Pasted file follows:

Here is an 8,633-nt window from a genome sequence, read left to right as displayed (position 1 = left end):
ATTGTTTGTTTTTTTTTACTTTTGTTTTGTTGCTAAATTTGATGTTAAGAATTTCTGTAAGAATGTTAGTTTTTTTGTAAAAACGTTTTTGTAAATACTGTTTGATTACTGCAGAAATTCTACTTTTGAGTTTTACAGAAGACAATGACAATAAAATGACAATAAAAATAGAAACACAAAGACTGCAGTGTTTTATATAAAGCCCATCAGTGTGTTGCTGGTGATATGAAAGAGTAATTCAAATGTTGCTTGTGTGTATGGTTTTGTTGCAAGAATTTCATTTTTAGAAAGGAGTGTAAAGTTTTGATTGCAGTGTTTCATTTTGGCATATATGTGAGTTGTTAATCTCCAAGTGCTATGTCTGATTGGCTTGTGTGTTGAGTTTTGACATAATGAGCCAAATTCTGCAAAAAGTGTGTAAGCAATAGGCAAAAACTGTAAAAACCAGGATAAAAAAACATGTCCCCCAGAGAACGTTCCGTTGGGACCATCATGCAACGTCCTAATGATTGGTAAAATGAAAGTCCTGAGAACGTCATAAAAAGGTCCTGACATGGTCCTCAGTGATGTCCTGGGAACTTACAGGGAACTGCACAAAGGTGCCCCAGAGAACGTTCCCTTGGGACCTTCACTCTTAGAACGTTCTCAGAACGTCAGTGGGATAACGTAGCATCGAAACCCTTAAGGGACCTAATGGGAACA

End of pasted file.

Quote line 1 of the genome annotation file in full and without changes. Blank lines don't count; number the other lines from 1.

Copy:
Here is an 8,633-nt window from a genome sequence, read left to right as displayed (position 1 = left end):